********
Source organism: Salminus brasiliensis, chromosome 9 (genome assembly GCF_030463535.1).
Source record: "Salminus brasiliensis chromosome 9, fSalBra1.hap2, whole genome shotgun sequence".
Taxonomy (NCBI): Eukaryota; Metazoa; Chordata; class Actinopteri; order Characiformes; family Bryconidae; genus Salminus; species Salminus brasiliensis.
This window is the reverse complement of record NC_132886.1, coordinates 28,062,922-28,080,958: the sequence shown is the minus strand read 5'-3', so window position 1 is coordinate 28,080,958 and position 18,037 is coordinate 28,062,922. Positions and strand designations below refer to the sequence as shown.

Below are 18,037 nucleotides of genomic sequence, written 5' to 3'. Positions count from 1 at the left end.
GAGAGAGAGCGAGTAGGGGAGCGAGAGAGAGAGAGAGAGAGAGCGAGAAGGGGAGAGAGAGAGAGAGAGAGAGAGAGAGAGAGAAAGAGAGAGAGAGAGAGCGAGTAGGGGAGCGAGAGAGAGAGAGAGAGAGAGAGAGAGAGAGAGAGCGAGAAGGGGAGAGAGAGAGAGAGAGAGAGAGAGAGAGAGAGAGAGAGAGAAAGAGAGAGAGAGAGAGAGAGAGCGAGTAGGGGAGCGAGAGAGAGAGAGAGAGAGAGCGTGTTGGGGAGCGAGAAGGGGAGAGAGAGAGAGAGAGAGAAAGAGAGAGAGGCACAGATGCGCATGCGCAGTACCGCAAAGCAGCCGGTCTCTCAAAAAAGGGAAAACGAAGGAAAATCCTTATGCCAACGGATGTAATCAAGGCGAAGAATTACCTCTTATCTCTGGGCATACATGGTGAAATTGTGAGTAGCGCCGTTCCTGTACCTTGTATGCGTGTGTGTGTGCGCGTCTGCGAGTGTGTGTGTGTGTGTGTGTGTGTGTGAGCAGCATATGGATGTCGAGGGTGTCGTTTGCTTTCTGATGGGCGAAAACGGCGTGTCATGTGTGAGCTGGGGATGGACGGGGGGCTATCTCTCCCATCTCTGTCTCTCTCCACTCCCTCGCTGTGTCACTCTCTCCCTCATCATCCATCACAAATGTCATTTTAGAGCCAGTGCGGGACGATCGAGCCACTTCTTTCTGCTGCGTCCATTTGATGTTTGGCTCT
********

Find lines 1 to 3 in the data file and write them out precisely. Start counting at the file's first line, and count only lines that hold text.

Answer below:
Source organism: Salminus brasiliensis, chromosome 9 (genome assembly GCF_030463535.1).
Source record: "Salminus brasiliensis chromosome 9, fSalBra1.hap2, whole genome shotgun sequence".
Taxonomy (NCBI): Eukaryota; Metazoa; Chordata; class Actinopteri; order Characiformes; family Bryconidae; genus Salminus; species Salminus brasiliensis.